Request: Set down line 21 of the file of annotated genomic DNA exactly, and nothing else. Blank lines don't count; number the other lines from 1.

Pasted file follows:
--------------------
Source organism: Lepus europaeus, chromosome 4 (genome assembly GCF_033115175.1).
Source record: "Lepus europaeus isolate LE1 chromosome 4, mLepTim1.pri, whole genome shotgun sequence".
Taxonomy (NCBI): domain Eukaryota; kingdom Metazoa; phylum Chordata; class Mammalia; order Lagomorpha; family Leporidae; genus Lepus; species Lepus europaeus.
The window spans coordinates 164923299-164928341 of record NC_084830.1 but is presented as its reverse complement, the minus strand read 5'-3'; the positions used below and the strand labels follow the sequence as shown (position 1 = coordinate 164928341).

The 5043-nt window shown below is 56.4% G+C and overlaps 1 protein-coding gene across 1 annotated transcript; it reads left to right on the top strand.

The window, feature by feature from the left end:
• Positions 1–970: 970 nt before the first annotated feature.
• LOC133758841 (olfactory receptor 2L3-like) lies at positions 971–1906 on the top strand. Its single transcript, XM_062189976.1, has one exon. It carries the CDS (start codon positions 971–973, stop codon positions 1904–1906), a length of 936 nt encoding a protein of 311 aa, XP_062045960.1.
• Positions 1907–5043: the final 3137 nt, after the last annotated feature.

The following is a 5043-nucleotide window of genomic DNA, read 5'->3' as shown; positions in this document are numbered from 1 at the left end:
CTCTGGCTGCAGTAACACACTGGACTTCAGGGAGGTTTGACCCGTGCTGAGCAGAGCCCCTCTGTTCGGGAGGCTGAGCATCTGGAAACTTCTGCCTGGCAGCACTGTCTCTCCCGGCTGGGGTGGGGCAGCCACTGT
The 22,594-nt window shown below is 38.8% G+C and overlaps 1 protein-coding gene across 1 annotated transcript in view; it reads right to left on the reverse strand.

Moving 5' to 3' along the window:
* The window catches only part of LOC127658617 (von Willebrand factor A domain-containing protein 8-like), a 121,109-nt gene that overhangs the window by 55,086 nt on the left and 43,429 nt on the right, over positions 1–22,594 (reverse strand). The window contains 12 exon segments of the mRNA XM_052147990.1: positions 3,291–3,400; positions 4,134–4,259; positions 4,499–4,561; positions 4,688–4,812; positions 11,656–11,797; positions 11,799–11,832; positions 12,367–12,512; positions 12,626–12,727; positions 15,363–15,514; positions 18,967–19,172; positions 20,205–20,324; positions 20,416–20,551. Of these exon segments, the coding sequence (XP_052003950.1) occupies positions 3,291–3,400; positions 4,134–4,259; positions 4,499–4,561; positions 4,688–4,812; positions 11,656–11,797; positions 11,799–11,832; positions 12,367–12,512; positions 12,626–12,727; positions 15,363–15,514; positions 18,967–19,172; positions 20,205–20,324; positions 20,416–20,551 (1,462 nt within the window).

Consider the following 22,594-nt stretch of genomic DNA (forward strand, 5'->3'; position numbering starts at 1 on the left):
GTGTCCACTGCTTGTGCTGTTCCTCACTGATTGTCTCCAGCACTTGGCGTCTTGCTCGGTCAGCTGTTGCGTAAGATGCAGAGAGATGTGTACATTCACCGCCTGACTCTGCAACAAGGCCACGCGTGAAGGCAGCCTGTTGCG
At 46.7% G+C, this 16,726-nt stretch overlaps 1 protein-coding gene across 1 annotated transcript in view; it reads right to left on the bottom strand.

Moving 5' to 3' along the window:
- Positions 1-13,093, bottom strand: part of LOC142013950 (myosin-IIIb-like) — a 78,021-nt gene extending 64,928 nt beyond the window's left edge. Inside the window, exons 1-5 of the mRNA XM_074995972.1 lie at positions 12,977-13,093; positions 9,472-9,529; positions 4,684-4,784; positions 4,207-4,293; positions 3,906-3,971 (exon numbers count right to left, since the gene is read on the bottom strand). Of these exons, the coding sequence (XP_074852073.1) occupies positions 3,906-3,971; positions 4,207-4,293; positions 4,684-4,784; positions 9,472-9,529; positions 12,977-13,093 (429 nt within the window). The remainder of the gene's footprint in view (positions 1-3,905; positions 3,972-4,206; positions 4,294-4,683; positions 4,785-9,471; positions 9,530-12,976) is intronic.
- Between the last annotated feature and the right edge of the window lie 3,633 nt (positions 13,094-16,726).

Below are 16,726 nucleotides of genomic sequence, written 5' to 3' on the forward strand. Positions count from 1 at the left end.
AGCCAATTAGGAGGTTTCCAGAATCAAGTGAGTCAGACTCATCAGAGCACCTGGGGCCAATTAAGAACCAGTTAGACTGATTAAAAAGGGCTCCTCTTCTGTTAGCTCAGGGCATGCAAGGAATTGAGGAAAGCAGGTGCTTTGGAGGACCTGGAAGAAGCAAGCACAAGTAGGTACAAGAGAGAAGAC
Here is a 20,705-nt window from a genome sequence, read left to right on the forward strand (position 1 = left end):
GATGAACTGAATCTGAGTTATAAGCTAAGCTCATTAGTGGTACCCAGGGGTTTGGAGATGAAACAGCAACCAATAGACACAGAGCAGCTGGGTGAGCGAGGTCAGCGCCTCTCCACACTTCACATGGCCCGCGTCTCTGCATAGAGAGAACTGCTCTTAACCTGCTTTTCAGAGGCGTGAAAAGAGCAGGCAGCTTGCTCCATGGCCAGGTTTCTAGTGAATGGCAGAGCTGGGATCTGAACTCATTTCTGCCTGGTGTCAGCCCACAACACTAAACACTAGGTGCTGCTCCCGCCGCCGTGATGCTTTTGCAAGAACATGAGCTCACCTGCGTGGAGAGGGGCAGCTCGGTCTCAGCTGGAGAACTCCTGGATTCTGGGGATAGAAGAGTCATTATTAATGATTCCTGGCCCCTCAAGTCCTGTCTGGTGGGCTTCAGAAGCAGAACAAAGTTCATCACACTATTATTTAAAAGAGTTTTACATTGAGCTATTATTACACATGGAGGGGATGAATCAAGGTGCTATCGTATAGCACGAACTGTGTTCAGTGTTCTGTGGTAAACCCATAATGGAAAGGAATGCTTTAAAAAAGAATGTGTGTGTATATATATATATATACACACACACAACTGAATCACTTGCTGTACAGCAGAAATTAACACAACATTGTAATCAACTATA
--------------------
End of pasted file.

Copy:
Below are 16,726 nucleotides of genomic sequence, written 5' to 3' on the forward strand. Positions count from 1 at the left end.